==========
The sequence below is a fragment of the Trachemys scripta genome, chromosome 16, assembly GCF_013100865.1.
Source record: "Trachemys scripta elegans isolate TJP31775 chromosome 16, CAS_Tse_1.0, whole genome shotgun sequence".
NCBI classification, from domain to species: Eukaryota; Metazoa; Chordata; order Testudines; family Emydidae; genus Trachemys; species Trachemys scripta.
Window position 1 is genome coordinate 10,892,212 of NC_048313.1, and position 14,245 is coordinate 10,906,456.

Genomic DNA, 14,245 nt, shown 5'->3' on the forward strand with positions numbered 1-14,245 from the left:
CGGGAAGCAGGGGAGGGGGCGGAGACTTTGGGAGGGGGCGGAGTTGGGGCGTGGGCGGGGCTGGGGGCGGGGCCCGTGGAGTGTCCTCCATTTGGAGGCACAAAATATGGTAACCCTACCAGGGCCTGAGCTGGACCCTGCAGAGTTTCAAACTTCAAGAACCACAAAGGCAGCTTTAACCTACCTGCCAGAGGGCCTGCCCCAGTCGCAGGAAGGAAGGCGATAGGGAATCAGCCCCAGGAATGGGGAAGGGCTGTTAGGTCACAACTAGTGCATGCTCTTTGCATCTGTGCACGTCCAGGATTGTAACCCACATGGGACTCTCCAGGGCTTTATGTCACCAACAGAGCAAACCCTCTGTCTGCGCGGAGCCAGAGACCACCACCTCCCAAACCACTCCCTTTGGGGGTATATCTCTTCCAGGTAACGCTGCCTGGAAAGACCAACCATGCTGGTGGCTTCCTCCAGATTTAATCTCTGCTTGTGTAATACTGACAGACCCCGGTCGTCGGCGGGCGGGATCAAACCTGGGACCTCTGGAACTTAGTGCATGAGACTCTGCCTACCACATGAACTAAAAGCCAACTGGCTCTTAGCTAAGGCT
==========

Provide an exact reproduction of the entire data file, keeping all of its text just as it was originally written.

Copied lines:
The sequence below is a fragment of the Trachemys scripta genome, chromosome 16, assembly GCF_013100865.1.
Source record: "Trachemys scripta elegans isolate TJP31775 chromosome 16, CAS_Tse_1.0, whole genome shotgun sequence".
NCBI classification, from domain to species: Eukaryota; Metazoa; Chordata; order Testudines; family Emydidae; genus Trachemys; species Trachemys scripta.
Window position 1 is genome coordinate 10,892,212 of NC_048313.1, and position 14,245 is coordinate 10,906,456.

Genomic DNA, 14,245 nt, shown 5'->3' on the forward strand with positions numbered 1-14,245 from the left:
CGGGAAGCAGGGGAGGGGGCGGAGACTTTGGGAGGGGGCGGAGTTGGGGCGTGGGCGGGGCTGGGGGCGGGGCCCGTGGAGTGTCCTCCATTTGGAGGCACAAAATATGGTAACCCTACCAGGGCCTGAGCTGGACCCTGCAGAGTTTCAAACTTCAAGAACCACAAAGGCAGCTTTAACCTACCTGCCAGAGGGCCTGCCCCAGTCGCAGGAAGGAAGGCGATAGGGAATCAGCCCCAGGAATGGGGAAGGGCTGTTAGGTCACAACTAGTGCATGCTCTTTGCATCTGTGCACGTCCAGGATTGTAACCCACATGGGACTCTCCAGGGCTTTATGTCACCAACAGAGCAAACCCTCTGTCTGCGCGGAGCCAGAGACCACCACCTCCCAAACCACTCCCTTTGGGGGTATATCTCTTCCAGGTAACGCTGCCTGGAAAGACCAACCATGCTGGTGGCTTCCTCCAGATTTAATCTCTGCTTGTGTAATACTGACAGACCCCGGTCGTCGGCGGGCGGGATCAAACCTGGGACCTCTGGAACTTAGTGCATGAGACTCTGCCTACCACATGAACTAAAAGCCAACTGGCTCTTAGCTAAGGCT